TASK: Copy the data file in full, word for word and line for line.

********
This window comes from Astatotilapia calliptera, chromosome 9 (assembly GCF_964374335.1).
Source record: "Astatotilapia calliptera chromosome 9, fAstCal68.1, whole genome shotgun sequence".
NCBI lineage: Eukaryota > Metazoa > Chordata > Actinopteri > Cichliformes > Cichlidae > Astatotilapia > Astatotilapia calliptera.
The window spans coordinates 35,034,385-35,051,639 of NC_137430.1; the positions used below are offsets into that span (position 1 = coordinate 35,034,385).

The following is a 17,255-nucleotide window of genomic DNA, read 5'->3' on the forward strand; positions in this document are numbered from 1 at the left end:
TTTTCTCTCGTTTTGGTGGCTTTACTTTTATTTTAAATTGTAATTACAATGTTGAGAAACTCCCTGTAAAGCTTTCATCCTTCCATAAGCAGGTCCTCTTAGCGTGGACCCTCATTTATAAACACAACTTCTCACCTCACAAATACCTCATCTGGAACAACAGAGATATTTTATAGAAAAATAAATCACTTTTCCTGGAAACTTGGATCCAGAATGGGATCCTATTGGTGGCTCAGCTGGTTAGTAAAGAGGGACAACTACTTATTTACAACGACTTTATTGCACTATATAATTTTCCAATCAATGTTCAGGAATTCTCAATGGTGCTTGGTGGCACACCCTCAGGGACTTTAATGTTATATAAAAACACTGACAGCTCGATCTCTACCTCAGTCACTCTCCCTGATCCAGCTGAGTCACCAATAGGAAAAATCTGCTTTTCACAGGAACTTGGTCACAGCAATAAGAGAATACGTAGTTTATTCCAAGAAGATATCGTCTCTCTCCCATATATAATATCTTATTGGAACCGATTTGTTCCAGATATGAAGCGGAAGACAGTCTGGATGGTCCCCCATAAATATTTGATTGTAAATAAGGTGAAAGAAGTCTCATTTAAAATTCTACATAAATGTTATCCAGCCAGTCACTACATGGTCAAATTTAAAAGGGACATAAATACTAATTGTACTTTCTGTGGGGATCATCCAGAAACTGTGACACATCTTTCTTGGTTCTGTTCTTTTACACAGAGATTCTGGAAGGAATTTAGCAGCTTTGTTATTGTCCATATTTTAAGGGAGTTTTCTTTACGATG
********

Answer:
This window comes from Astatotilapia calliptera, chromosome 9 (assembly GCF_964374335.1).
Source record: "Astatotilapia calliptera chromosome 9, fAstCal68.1, whole genome shotgun sequence".
NCBI lineage: Eukaryota > Metazoa > Chordata > Actinopteri > Cichliformes > Cichlidae > Astatotilapia > Astatotilapia calliptera.
The window spans coordinates 35,034,385-35,051,639 of NC_137430.1; the positions used below are offsets into that span (position 1 = coordinate 35,034,385).

The following is a 17,255-nucleotide window of genomic DNA, read 5'->3' on the forward strand; positions in this document are numbered from 1 at the left end:
TTTTCTCTCGTTTTGGTGGCTTTACTTTTATTTTAAATTGTAATTACAATGTTGAGAAACTCCCTGTAAAGCTTTCATCCTTCCATAAGCAGGTCCTCTTAGCGTGGACCCTCATTTATAAACACAACTTCTCACCTCACAAATACCTCATCTGGAACAACAGAGATATTTTATAGAAAAATAAATCACTTTTCCTGGAAACTTGGATCCAGAATGGGATCCTATTGGTGGCTCAGCTGGTTAGTAAAGAGGGACAACTACTTATTTACAACGACTTTATTGCACTATATAATTTTCCAATCAATGTTCAGGAATTCTCAATGGTGCTTGGTGGCACACCCTCAGGGACTTTAATGTTATATAAAAACACTGACAGCTCGATCTCTACCTCAGTCACTCTCCCTGATCCAGCTGAGTCACCAATAGGAAAAATCTGCTTTTCACAGGAACTTGGTCACAGCAATAAGAGAATACGTAGTTTATTCCAAGAAGATATCGTCTCTCTCCCATATATAATATCTTATTGGAACCGATTTGTTCCAGATATGAAGCGGAAGACAGTCTGGATGGTCCCCCATAAATATTTGATTGTAAATAAGGTGAAAGAAGTCTCATTTAAAATTCTACATAAATGTTATCCAGCCAGTCACTACATGGTCAAATTTAAAAGGGACATAAATACTAATTGTACTTTCTGTGGGGATCATCCAGAAACTGTGACACATCTTTCTTGGTTCTGTTCTTTTACACAGAGATTCTGGAAGGAATTTAGCAGCTTTGTTATTGTCCATATTTTAAGGGAGTTTTCTTTACGATG